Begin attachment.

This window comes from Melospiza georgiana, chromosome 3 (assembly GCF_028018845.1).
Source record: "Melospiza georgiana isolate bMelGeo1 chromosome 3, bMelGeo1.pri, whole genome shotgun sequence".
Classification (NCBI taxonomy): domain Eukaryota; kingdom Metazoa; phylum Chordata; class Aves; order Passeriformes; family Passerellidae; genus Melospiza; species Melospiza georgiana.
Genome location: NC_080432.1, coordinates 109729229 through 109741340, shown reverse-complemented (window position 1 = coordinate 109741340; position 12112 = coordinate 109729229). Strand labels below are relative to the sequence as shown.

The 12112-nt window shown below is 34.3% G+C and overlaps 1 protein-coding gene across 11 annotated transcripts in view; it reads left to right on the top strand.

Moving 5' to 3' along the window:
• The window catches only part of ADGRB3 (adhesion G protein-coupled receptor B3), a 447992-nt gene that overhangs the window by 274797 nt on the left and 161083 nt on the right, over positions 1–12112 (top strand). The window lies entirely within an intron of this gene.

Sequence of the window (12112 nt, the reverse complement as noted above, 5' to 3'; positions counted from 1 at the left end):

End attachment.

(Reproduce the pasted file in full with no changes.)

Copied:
This window comes from Melospiza georgiana, chromosome 3 (assembly GCF_028018845.1).
Source record: "Melospiza georgiana isolate bMelGeo1 chromosome 3, bMelGeo1.pri, whole genome shotgun sequence".
Classification (NCBI taxonomy): domain Eukaryota; kingdom Metazoa; phylum Chordata; class Aves; order Passeriformes; family Passerellidae; genus Melospiza; species Melospiza georgiana.
Genome location: NC_080432.1, coordinates 109729229 through 109741340, shown reverse-complemented (window position 1 = coordinate 109741340; position 12112 = coordinate 109729229). Strand labels below are relative to the sequence as shown.

The 12112-nt window shown below is 34.3% G+C and overlaps 1 protein-coding gene across 11 annotated transcripts in view; it reads left to right on the top strand.

Moving 5' to 3' along the window:
• The window catches only part of ADGRB3 (adhesion G protein-coupled receptor B3), a 447992-nt gene that overhangs the window by 274797 nt on the left and 161083 nt on the right, over positions 1–12112 (top strand). The window lies entirely within an intron of this gene.

Sequence of the window (12112 nt, the reverse complement as noted above, 5' to 3'; positions counted from 1 at the left end):